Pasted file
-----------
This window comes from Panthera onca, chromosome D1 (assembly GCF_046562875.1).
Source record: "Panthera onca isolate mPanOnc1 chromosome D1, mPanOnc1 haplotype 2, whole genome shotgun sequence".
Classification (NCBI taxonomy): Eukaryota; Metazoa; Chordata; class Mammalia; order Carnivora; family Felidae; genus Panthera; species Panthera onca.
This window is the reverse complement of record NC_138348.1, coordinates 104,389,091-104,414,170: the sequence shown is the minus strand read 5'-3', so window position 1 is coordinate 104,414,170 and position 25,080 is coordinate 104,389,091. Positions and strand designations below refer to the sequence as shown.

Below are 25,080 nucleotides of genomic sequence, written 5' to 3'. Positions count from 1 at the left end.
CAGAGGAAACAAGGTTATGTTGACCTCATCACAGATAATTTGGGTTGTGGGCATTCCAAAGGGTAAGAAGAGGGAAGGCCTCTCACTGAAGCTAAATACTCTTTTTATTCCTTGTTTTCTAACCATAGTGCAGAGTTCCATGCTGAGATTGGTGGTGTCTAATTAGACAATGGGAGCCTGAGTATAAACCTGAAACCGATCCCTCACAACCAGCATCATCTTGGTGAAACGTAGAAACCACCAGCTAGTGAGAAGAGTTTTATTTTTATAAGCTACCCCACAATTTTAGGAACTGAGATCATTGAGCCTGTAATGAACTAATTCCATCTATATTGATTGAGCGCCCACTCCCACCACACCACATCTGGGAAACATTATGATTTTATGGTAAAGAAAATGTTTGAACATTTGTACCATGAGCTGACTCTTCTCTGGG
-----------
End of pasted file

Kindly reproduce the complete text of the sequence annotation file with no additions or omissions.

This window comes from Panthera onca, chromosome D1 (assembly GCF_046562875.1).
Source record: "Panthera onca isolate mPanOnc1 chromosome D1, mPanOnc1 haplotype 2, whole genome shotgun sequence".
Classification (NCBI taxonomy): Eukaryota; Metazoa; Chordata; class Mammalia; order Carnivora; family Felidae; genus Panthera; species Panthera onca.
This window is the reverse complement of record NC_138348.1, coordinates 104,389,091-104,414,170: the sequence shown is the minus strand read 5'-3', so window position 1 is coordinate 104,414,170 and position 25,080 is coordinate 104,389,091. Positions and strand designations below refer to the sequence as shown.

Below are 25,080 nucleotides of genomic sequence, written 5' to 3'. Positions count from 1 at the left end.
CAGAGGAAACAAGGTTATGTTGACCTCATCACAGATAATTTGGGTTGTGGGCATTCCAAAGGGTAAGAAGAGGGAAGGCCTCTCACTGAAGCTAAATACTCTTTTTATTCCTTGTTTTCTAACCATAGTGCAGAGTTCCATGCTGAGATTGGTGGTGTCTAATTAGACAATGGGAGCCTGAGTATAAACCTGAAACCGATCCCTCACAACCAGCATCATCTTGGTGAAACGTAGAAACCACCAGCTAGTGAGAAGAGTTTTATTTTTATAAGCTACCCCACAATTTTAGGAACTGAGATCATTGAGCCTGTAATGAACTAATTCCATCTATATTGATTGAGCGCCCACTCCCACCACACCACATCTGGGAAACATTATGATTTTATGGTAAAGAAAATGTTTGAACATTTGTACCATGAGCTGACTCTTCTCTGGG